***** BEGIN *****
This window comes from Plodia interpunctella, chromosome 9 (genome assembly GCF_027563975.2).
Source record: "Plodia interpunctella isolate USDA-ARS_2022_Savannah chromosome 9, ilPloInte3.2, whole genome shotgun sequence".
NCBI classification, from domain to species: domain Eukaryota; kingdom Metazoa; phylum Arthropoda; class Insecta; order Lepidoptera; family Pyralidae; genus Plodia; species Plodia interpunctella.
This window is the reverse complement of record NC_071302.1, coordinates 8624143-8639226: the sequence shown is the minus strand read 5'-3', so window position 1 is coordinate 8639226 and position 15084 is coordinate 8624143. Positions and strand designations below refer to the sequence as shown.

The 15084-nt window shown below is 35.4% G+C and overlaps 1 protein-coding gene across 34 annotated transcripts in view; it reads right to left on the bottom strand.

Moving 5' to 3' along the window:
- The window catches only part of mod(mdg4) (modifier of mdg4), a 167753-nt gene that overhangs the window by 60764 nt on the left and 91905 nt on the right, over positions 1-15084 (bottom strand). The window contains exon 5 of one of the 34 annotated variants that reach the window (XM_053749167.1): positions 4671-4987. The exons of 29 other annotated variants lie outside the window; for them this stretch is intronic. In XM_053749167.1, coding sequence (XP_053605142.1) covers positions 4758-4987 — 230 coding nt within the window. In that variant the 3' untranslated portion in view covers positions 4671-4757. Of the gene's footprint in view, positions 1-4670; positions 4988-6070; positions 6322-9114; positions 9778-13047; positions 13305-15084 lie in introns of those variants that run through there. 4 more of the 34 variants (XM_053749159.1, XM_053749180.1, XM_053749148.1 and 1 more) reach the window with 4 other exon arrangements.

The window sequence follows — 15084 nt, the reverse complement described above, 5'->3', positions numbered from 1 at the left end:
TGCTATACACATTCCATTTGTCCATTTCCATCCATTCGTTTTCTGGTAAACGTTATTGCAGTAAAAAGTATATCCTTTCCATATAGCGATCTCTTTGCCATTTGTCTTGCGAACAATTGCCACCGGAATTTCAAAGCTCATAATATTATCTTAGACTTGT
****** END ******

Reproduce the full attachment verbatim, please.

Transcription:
This window comes from Plodia interpunctella, chromosome 9 (genome assembly GCF_027563975.2).
Source record: "Plodia interpunctella isolate USDA-ARS_2022_Savannah chromosome 9, ilPloInte3.2, whole genome shotgun sequence".
NCBI classification, from domain to species: domain Eukaryota; kingdom Metazoa; phylum Arthropoda; class Insecta; order Lepidoptera; family Pyralidae; genus Plodia; species Plodia interpunctella.
This window is the reverse complement of record NC_071302.1, coordinates 8624143-8639226: the sequence shown is the minus strand read 5'-3', so window position 1 is coordinate 8639226 and position 15084 is coordinate 8624143. Positions and strand designations below refer to the sequence as shown.

The 15084-nt window shown below is 35.4% G+C and overlaps 1 protein-coding gene across 34 annotated transcripts in view; it reads right to left on the bottom strand.

Moving 5' to 3' along the window:
- The window catches only part of mod(mdg4) (modifier of mdg4), a 167753-nt gene that overhangs the window by 60764 nt on the left and 91905 nt on the right, over positions 1-15084 (bottom strand). The window contains exon 5 of one of the 34 annotated variants that reach the window (XM_053749167.1): positions 4671-4987. The exons of 29 other annotated variants lie outside the window; for them this stretch is intronic. In XM_053749167.1, coding sequence (XP_053605142.1) covers positions 4758-4987 — 230 coding nt within the window. In that variant the 3' untranslated portion in view covers positions 4671-4757. Of the gene's footprint in view, positions 1-4670; positions 4988-6070; positions 6322-9114; positions 9778-13047; positions 13305-15084 lie in introns of those variants that run through there. 4 more of the 34 variants (XM_053749159.1, XM_053749180.1, XM_053749148.1 and 1 more) reach the window with 4 other exon arrangements.

The window sequence follows — 15084 nt, the reverse complement described above, 5'->3', positions numbered from 1 at the left end:
TGCTATACACATTCCATTTGTCCATTTCCATCCATTCGTTTTCTGGTAAACGTTATTGCAGTAAAAAGTATATCCTTTCCATATAGCGATCTCTTTGCCATTTGTCTTGCGAACAATTGCCACCGGAATTTCAAAGCTCATAATATTATCTTAGACTTGT